National Race Masters Blog

Back to Blog Home…

Submitted by Jerry Antonucci on Friday, September 13, 2013 at 12:00 AM

Santa Anita facelift more than a nip and tuck

The flashback is the same. Every time there is a guided tour of a busy construction site by a beaming, enthusiastic racetrack impresario, I am taken back to the autumn of 1984, to Hollywood Park, where the boss herself, Marjorie Everett, was leading a parade of local press up the winding tower at the west end of the freshly christened the Pavilion of the Stars.

The Pavilion, costing $30 million, was an icy five-story cube with misaligned viewing areas and vast interior expanses that more closely resembled an immigration processing center than a vibrant sports facility. Its flaws were so obvious so early that the track refused to pay part of the construction tab, and the lawsuits began to fly.

“Somebody created this building, and somebody should pay to fix it,” said Neil Papiano, Hollywood Park’s attorney. “That somebody isn’t going to be Hollywood Park. Obviously, you can’t move the building. What has to be done is move the track so people can see better.”

Of course, that did not happen. What happened was that Everett renamed the Pavilion in honor of her friend and fellow Hollywood Park board member Cary Grant, although she waited until Grant died in 1986 to do it. This inevitably led to the building’s grim nickname – Grant’s Tomb. Through subsequent years of track ownership the Cary Grant Pavilion morphed into a multi-use facility and eventually became the home of the Hollywood Park Casino, which has nothing to do with Hollywood Park Thoroughbred racing but just happens to be located on the clubhouse turn.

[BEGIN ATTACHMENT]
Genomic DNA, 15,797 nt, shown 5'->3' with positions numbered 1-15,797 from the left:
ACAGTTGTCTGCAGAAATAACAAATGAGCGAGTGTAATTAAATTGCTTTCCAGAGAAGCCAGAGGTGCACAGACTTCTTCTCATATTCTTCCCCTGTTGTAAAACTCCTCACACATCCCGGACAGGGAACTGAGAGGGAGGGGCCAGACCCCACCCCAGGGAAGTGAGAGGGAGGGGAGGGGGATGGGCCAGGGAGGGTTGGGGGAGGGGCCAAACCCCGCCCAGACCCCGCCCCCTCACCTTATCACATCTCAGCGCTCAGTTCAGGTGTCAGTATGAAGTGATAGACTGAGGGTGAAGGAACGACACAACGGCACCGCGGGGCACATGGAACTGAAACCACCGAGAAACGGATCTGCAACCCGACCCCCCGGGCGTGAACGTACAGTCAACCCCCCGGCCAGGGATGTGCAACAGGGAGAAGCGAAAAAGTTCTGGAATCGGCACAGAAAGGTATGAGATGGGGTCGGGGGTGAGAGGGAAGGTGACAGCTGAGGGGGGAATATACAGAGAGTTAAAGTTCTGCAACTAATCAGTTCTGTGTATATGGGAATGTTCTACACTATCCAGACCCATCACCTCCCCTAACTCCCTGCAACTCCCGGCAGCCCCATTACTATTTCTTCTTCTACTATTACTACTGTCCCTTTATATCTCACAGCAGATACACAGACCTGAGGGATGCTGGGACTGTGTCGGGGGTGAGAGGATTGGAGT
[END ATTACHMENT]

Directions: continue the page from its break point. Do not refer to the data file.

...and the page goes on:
The flashback recurred earlier this week at Santa Anita when track chairman Keith Brackpool tossed this reporter a hard hat and said, “Let’s take a walk.” Fortunately, memories of Grant’s Tomb quickly faded away.

Precious little had been spent on Santa Anita’s physical plant since Frank Stronach’s initial flurry of renovations more than a decade ago. The splendor of the natural setting and the continued quality of the grounds were growing ever more in contrast with the aging interiors.

The Santa Anita grandstand, expanded in stages through the years, occupies a million square feet. There are literally thousands of general admission seats that go untouched by human backsides for all but those days on which a Breeders’ Cup event is staged. (Santa Anita will host the second of three straight Breeders’ Cups this Nov. 1 and 2.) With a budget of $10 million to $15 million, Brackpool and his designers decided to attack areas geared toward horsemen, high-rollers and the modern leisure consumer, while making most of those areas available as well to any clubhouse customer.

Brackpool, who similarly renovated and modernized his Manhattan Beach Country Club, is best known in the Thoroughbred world as the former chairman of the California Horse Racing Board. He stepped down from that post in 2012 to take an equity position with Stronach’s privately held racetrack company the Stronach Group, which also owns Gulfstream Park, Golden Gate Fields, Pimlico and Laurel.